England’s cost-effectiveness watchdogs are a tough audience, and they've often angered cancer drugmakers when meds were turned away. Recently, however, a steady stream of oncology meds have made it through the gates at England's National Institute for Health and Care Excellence. What's changed?
Pricing, for one.
Merck & Co.’s blockbuster-to-be Keytruda passed NICE’s examination recently after the company presented a “fairly priced” proposal, according to NICE Center for Health Technology Evaluation Director Carole Longson. That followed a recommendation for Roche’s Perjeta in early-stage breast cancer. Both drugs had been previously rejected and won partly on new pricing.
All told, as part of an overhaul of the troubled Cancer Drugs Fund, a second go-round at NICE has so far yielded routine coverage recommendations for more than 75% of drugs formerly covered only on the CDF. And a majority of those meds won a recommendation after their makers offered a revised or improved "access scheme," the term NICE uses for a pricing offer, an agency spokesperson said.
“Where there was a revised patient access scheme, the committee could recommend them as cost effective whereas previously, they could not,” a NICE representative said in an email. “In those cases, ... the company offered a better discount to bring the (incremental cost-effectiveness ratios) within the cost-effectiveness range.”
As those drugs come off CDF coverage and into the routine NHS program, “funding in the CDF can be freed up and used for newer, innovative cancer treatments,” executive director Andrew Dillon said in a statement. “This is good news all round for patients.” In part, "sensible pricing" has helped drugmakers secure the recommendations, Dillon said, along with better data in some instances.
Roche, which has called for reform at NICE, says it’s “encouraged by the positive progress” at the agency, especially in breast cancer. “We hope this momentum continues so that patients can access and benefit from innovative treatments now and in the future,” the company said via email.
Karl Claxton, senior research fellow at the Centre for Health Economics at University of York, said in an interview that drugmakers have a “very strong incentive” to offer discounts for CDF drugs that are going back to NICE for reappraisal.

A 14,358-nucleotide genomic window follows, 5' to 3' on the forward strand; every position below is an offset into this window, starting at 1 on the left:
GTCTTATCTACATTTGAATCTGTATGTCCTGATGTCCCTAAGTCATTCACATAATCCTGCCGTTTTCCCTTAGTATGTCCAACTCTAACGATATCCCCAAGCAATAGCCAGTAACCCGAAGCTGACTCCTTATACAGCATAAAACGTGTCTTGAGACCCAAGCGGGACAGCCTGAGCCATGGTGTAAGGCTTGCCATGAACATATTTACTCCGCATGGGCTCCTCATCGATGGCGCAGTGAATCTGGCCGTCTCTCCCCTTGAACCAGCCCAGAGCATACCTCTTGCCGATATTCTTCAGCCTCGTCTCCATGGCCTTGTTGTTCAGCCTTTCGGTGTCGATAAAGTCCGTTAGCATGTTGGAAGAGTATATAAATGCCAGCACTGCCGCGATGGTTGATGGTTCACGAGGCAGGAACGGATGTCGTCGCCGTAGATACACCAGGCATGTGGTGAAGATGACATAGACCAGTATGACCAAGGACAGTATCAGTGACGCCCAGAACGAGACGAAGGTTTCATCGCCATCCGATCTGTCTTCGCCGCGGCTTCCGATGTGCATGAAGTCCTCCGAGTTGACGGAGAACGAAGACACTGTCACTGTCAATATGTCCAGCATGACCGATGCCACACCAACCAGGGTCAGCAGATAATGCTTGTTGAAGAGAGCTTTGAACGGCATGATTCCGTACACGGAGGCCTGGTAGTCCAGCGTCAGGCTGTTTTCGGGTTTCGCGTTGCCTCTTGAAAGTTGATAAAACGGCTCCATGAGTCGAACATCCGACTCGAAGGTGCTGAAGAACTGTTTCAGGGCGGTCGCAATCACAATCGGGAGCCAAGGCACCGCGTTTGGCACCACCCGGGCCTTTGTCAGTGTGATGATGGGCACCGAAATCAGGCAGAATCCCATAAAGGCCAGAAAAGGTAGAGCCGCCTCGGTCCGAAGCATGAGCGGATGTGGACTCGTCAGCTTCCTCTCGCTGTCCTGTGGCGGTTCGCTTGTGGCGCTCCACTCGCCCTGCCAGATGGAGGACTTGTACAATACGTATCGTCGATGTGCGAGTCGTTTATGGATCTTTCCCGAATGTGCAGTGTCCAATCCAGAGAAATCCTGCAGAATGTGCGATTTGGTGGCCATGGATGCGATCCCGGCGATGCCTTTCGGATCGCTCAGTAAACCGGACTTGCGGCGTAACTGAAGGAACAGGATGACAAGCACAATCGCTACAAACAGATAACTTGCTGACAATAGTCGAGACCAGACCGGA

That’s because companies can either win coverage on a lower price or be turned away altogether. “Manufacturers are willing to offer discounts and negotiate on price if there’s an effective prospect of them being rejected and not getting market access,” he said.
That’s different from an initial review with NICE. At that point, drug companies “have got a choice,” Claxton said. “They can try and offer discounts to get immediate, routine NHS funding, or they can maintain high prices and the level of uncertainty and hope for funding through the CDF.”
New therapies can be placed on the CDF while their manufacturers set out to collect real-world data to justify long-term cost-effectiveness. But if a drug gets CDF funding, Claxton said authorities might not have the “political will” to stop coverage after two years, regardless of real-world findings.
That’s one potential issue with the new CDF that gives manufacturers a “route into continued sales for medicines with prices that are too high,” Claxton said.
Nowadays, many companies know what they have to do to win coverage in the U.K. and realize they have to “go through it,” King’s College London Institute of Cancer Policy director Richard Sullivan recently told The BMJ. That includes pricing meds “where they know [they] will meet NICE’s threshold.”
Despite the series of recent recommendations for drugs following a reappraisal, though, many haven't had similar luck at the initial assessment stage. For one, Bristol’s Opdivo was turned away in lung cancer back in October. NICE did recommend that the company seek coverage through CDF for its immuno-oncology star. That med earlier this year won coverage as part of a combo in melanoma.
Following that route, AstraZeneca’s Tagrisso in early October became the first therapy to be placed in the revamped CDF, making it available for 300 non-small cell lung cancer patients in England and Wales. Tagrisso was rejected in May on long-term efficacy concerns and AstraZeneca has said it’ll continue to seek wider coverage.